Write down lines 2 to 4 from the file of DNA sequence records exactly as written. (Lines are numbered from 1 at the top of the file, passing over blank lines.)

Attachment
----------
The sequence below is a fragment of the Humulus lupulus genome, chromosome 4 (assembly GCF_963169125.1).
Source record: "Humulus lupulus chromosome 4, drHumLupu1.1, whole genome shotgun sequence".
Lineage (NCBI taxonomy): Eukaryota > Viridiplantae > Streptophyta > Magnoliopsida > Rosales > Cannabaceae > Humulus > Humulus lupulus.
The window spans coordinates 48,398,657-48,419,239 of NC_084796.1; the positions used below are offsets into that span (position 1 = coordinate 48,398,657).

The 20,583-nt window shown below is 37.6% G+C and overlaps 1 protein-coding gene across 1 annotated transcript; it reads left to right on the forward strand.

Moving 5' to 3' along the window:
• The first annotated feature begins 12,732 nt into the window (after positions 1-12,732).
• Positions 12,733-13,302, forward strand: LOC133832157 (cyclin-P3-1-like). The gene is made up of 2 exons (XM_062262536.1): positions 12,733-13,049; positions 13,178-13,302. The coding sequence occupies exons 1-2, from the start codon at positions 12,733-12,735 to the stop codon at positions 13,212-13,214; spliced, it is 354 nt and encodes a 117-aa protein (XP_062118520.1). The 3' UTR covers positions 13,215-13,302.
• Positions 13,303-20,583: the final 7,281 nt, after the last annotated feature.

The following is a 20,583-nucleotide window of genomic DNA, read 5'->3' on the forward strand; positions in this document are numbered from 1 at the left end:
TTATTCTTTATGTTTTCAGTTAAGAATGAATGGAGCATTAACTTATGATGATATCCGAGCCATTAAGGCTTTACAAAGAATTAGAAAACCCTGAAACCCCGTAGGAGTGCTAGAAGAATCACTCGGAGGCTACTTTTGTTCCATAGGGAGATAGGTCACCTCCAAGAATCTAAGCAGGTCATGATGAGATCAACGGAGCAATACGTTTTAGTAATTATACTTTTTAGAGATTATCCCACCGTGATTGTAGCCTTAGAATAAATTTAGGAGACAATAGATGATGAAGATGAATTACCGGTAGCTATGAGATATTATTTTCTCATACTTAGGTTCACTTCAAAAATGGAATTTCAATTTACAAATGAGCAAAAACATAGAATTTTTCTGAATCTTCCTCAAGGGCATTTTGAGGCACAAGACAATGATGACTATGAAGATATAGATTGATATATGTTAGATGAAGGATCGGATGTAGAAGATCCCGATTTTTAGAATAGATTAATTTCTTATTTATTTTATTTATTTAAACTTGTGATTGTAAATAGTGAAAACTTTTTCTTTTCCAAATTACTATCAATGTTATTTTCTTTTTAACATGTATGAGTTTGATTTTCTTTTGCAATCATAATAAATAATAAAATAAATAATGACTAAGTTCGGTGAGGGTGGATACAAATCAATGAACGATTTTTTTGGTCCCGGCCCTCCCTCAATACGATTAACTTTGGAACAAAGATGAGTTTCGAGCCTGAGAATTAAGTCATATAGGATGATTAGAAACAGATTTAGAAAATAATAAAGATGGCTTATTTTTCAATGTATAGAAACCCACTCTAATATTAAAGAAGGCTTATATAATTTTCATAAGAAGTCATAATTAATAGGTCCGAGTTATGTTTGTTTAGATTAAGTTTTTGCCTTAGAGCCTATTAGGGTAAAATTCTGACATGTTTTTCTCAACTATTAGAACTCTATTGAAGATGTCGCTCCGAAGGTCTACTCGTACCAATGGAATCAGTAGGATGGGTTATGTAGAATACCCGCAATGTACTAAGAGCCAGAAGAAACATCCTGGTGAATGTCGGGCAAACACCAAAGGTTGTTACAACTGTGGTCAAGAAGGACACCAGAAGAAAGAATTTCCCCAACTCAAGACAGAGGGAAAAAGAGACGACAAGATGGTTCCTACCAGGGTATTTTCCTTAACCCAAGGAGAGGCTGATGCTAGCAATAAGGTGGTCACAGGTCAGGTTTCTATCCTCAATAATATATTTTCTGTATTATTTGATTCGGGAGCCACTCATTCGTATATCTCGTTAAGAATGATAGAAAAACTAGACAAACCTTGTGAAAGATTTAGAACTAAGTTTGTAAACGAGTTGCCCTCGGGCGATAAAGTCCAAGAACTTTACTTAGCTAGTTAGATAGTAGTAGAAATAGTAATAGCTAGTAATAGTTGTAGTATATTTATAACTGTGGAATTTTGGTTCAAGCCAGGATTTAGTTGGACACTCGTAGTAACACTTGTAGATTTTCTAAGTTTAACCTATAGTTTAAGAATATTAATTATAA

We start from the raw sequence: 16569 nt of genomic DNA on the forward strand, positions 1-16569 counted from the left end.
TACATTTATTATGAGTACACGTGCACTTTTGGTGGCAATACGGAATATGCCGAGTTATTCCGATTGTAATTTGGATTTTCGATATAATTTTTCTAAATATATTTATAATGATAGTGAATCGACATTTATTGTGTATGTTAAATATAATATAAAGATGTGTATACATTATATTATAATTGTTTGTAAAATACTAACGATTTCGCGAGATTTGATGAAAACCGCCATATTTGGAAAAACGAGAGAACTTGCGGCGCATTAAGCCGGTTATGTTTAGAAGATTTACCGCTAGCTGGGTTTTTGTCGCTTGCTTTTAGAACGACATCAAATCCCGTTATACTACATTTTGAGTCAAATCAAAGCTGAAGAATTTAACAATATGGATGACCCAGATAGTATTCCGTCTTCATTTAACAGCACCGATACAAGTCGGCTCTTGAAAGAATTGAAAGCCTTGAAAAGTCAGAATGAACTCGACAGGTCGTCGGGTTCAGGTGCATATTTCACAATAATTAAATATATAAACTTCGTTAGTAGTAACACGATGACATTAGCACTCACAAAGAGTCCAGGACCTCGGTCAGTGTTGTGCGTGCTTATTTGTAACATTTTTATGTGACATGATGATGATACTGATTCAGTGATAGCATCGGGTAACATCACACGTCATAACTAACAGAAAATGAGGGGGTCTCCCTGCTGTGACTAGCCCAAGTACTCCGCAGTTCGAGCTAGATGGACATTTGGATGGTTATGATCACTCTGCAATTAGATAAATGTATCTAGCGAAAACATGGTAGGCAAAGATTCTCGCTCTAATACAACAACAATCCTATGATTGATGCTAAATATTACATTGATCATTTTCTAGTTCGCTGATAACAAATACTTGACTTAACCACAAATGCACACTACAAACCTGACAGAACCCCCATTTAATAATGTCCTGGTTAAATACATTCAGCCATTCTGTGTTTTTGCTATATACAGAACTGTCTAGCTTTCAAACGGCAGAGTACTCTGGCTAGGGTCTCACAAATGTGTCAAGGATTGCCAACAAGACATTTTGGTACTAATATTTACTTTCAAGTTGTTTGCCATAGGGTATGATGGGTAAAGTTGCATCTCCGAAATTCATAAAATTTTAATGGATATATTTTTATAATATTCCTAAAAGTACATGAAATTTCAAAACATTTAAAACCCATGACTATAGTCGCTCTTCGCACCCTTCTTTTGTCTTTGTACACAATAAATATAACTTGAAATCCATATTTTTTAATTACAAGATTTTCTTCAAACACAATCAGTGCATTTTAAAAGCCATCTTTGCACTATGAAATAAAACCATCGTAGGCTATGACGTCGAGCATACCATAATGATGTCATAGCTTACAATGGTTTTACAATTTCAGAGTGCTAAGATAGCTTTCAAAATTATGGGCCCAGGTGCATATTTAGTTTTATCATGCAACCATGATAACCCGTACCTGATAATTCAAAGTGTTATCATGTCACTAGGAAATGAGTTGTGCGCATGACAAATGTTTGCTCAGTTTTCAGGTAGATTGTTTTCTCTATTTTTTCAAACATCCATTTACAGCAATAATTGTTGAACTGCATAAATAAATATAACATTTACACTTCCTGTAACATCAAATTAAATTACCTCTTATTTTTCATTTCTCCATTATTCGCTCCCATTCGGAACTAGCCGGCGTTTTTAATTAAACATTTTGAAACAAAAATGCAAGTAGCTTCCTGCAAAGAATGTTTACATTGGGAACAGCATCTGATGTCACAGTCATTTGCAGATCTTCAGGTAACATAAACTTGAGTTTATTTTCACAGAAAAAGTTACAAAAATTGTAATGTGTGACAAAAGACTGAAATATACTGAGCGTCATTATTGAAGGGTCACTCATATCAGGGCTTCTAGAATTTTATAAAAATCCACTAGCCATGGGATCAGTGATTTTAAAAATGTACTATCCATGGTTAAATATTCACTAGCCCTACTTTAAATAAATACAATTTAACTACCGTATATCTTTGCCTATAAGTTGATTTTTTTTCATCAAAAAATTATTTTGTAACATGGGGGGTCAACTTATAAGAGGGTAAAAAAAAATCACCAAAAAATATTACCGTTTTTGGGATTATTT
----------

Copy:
Source record: "Humulus lupulus chromosome 4, drHumLupu1.1, whole genome shotgun sequence".
Lineage (NCBI taxonomy): Eukaryota > Viridiplantae > Streptophyta > Magnoliopsida > Rosales > Cannabaceae > Humulus > Humulus lupulus.
The window spans coordinates 48,398,657-48,419,239 of NC_084796.1; the positions used below are offsets into that span (position 1 = coordinate 48,398,657).